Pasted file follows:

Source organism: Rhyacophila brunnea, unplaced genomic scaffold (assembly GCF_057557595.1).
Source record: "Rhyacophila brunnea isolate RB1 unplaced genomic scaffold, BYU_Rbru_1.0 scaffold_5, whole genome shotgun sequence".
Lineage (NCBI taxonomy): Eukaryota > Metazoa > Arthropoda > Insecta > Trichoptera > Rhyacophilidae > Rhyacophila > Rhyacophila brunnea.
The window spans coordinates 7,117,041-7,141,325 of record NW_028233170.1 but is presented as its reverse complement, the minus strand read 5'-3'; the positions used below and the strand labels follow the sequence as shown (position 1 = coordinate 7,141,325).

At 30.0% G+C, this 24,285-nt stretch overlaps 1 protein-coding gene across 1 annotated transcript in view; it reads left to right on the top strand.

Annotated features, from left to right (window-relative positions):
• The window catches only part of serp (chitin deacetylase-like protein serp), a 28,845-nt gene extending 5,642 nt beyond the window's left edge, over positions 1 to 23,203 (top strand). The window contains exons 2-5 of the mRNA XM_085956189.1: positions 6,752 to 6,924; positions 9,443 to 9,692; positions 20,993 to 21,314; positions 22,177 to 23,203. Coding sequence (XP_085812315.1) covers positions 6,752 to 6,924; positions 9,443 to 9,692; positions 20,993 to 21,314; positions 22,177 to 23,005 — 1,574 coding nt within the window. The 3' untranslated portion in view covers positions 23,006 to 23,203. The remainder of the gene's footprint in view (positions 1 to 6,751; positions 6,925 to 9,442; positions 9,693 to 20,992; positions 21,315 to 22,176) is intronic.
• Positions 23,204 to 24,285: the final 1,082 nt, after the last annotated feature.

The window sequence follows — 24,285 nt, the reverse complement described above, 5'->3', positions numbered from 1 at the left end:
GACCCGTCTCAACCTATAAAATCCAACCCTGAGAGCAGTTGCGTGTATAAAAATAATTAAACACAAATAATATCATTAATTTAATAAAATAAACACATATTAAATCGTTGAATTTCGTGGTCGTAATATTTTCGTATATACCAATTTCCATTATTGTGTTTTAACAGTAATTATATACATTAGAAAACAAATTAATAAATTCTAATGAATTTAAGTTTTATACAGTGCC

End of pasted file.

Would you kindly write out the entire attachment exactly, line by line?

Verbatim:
Source organism: Rhyacophila brunnea, unplaced genomic scaffold (assembly GCF_057557595.1).
Source record: "Rhyacophila brunnea isolate RB1 unplaced genomic scaffold, BYU_Rbru_1.0 scaffold_5, whole genome shotgun sequence".
Lineage (NCBI taxonomy): Eukaryota > Metazoa > Arthropoda > Insecta > Trichoptera > Rhyacophilidae > Rhyacophila > Rhyacophila brunnea.
The window spans coordinates 7,117,041-7,141,325 of record NW_028233170.1 but is presented as its reverse complement, the minus strand read 5'-3'; the positions used below and the strand labels follow the sequence as shown (position 1 = coordinate 7,141,325).

At 30.0% G+C, this 24,285-nt stretch overlaps 1 protein-coding gene across 1 annotated transcript in view; it reads left to right on the top strand.

Annotated features, from left to right (window-relative positions):
• The window catches only part of serp (chitin deacetylase-like protein serp), a 28,845-nt gene extending 5,642 nt beyond the window's left edge, over positions 1 to 23,203 (top strand). The window contains exons 2-5 of the mRNA XM_085956189.1: positions 6,752 to 6,924; positions 9,443 to 9,692; positions 20,993 to 21,314; positions 22,177 to 23,203. Coding sequence (XP_085812315.1) covers positions 6,752 to 6,924; positions 9,443 to 9,692; positions 20,993 to 21,314; positions 22,177 to 23,005 — 1,574 coding nt within the window. The 3' untranslated portion in view covers positions 23,006 to 23,203. The remainder of the gene's footprint in view (positions 1 to 6,751; positions 6,925 to 9,442; positions 9,693 to 20,992; positions 21,315 to 22,176) is intronic.
• Positions 23,204 to 24,285: the final 1,082 nt, after the last annotated feature.

The window sequence follows — 24,285 nt, the reverse complement described above, 5'->3', positions numbered from 1 at the left end:
GACCCGTCTCAACCTATAAAATCCAACCCTGAGAGCAGTTGCGTGTATAAAAATAATTAAACACAAATAATATCATTAATTTAATAAAATAAACACATATTAAATCGTTGAATTTCGTGGTCGTAATATTTTCGTATATACCAATTTCCATTATTGTGTTTTAACAGTAATTATATACATTAGAAAACAAATTAATAAATTCTAATGAATTTAAGTTTTATACAGTGCC